If you have a heart attack, your doctor may give you metoprolol tartrate (Lopressor). This drug can prevent another heart attack from occurring. However, you should be careful not to confuse it with metoprolol succinate (Toprol-XL). While the two drugs share the same first word and both treat heart-related issues, metoprolol succinate doesn’t prevent or treat a heart attack in people who’ve already had a heart attack. Learn more about the similarities and differences between these two drugs. Metoprolol tartrate and metoprolol succinate contain the same active medication: metoprolol. These salt forms, tartrate and succinate, are approved by the U. Food and Drug Administration (FDA) for different conditions. Both medications belong to a class of drugs called beta-blockers, which work by relaxing your blood vessels and slowing down your heart rate. If you have heart failure, you need beta-blockers -- even if you do not have symptoms. Beta-blockers are prescribed for patients with systolic heart failure and improve survival, even in people with severe symptoms. There are several types of beta-blockers, but only three are approved by the FDA to treat heart failure: They may be taken with meals, at bedtime, or in the morning. Food delays how your body absorbs beta-blockers, but they also may reduce side effects. Beta-blockers shouldn’t be used if you have very low blood pressure (hypotension) or a slow pulse (bradycardia) that may cause you to feel dizzy or lightheaded. If you have severe lung congestion, your doctor will treat your congestion before prescribing a beta-blocker. While you are taking this beta-blocker, your doctor may tell you to take and record your pulse daily. If your pulse is slower than it should be or your blood pressure is less than 100, call your doctor about taking your beta-blocker that day. Never stop taking your medicine without speaking to your doctor first, even if you feel that it’s not working.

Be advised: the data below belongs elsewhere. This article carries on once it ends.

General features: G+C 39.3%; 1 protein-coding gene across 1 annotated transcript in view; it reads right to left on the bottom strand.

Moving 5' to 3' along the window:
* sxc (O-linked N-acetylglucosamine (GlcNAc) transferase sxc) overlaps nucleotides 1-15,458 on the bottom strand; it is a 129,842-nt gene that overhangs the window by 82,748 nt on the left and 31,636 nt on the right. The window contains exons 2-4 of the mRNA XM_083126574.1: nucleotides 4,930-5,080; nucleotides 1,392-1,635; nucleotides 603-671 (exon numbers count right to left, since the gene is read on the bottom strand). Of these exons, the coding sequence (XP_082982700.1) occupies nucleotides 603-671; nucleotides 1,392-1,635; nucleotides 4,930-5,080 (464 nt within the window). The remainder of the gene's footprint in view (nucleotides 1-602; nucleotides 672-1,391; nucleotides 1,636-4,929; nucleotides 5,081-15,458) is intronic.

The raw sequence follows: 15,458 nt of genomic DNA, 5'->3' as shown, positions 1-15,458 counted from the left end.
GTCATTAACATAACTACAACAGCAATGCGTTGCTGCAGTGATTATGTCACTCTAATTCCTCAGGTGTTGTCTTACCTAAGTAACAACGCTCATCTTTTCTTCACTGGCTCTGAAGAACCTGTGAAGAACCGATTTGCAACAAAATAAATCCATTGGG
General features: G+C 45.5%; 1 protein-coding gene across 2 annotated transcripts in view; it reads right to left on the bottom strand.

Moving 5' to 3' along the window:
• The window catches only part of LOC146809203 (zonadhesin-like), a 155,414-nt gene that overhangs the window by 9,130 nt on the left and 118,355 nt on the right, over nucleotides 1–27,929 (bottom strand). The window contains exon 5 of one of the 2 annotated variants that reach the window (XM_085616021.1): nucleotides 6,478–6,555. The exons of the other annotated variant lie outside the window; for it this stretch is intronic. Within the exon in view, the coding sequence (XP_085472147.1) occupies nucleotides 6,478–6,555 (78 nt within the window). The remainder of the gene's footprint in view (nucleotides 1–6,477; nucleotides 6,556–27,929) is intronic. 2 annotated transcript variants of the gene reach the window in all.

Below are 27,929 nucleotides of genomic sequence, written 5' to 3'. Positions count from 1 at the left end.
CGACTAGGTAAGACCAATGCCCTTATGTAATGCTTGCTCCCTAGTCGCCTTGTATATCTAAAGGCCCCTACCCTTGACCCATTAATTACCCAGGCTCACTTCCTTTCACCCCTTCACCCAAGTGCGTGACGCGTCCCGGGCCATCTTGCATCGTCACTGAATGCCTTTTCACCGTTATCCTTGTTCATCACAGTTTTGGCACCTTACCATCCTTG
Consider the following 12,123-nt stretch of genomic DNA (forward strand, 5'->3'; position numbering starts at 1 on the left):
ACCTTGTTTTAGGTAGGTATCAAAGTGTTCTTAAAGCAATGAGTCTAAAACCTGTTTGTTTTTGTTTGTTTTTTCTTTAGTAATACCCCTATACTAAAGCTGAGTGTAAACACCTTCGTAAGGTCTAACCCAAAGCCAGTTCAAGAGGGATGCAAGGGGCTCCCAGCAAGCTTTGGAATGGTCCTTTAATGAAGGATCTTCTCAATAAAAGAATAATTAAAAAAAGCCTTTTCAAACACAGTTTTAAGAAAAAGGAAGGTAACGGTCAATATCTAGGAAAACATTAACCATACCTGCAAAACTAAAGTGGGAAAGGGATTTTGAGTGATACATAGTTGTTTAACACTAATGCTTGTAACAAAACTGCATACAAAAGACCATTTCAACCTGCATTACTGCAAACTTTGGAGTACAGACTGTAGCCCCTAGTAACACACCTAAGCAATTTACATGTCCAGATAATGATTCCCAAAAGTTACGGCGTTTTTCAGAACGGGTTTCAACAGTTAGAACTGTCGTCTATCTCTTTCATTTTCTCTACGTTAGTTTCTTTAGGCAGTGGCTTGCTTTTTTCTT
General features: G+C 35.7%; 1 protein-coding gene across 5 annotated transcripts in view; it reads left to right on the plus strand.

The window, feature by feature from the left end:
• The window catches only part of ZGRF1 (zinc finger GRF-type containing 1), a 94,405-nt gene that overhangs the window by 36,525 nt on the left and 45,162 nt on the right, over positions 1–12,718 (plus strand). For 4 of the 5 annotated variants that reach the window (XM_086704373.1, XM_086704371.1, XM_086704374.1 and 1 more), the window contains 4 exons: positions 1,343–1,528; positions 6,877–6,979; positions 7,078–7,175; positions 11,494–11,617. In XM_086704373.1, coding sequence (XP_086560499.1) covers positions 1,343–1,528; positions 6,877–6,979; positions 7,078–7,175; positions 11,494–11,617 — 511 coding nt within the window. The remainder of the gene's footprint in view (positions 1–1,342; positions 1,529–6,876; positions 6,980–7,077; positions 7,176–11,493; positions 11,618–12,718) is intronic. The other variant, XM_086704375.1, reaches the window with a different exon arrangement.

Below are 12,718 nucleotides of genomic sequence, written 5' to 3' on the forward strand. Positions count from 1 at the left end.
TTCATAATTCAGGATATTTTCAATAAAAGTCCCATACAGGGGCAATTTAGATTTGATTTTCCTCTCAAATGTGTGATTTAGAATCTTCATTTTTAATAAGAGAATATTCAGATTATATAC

Metoprolol is used for a number of conditions, including hypertension, angina, acute myocardial infarction, supraventricular tachycardia, ventricular tachycardia, congestive heart failure, and prevention of migraine headaches. receptors in the heart, metoprolol is also prescribed for off-label use in performance anxiety, social anxiety disorder, and other anxiety disorders. Metoprolol is sold in formulations that can be taken by mouth or given intravenously. Side effects, especially with higher doses, include dizziness, drowsiness, fatigue, diarrhea, unusual dreams, trouble sleeping, depression, and vision problems. Metoprolol may also reduce blood flow to the hands or feet, causing them to feel numb and cold; smoking may worsen this effect. Due to the high penetration across the blood-brain barrier, lipophilic beta blockers such as propranolol and metoprolol are more likely than other less lipophilic beta blockers to cause sleep disturbances such as insomnia and vivid dreams and nightmares. Serious side effects that are advised to be reported immediately include symptoms of bradycardia (resting heart rate slower than 60 beats per minute), persistent symptoms of dizziness, fainting and unusual fatigue, bluish discoloration of the fingers and toes, numbness/tingling/swelling of the hands or feet, sexual dysfunction, erectile dysfunction, hair loss, mental/mood changes, depression, breathing difficulty, cough, dyslipidemia and increased thirst. Metoprolol is used alone or together with other medicines to treat high blood pressure (hypertension). High blood pressure adds to the workload of the heart and arteries. If it continues for a long time, the heart and arteries may not function properly. This can damage the blood vessels of the brain, heart, and kidneys, resulting in a stroke, heart failure, or kidney failure. A lower blood pressure can reduce the risk of strokes and heart attacks. Metoprolol is also used to treat severe chest pain (angina) and lowers the risk of repeated heart attacks. It is given to people who have already had a heart attack.
Metoprolol succinate is used for the treatment of several conditions related to the heart and blood vessels. Some specific uses include controlling high blood pressure, treating congestive heart failure, and relieving angina symptoms. Metoprolol tartrate vs. metoprolol succinate. It’s also used to treat heart failure. However, metoprolol succinate shouldn’t be used to prevent heart attacks. Used for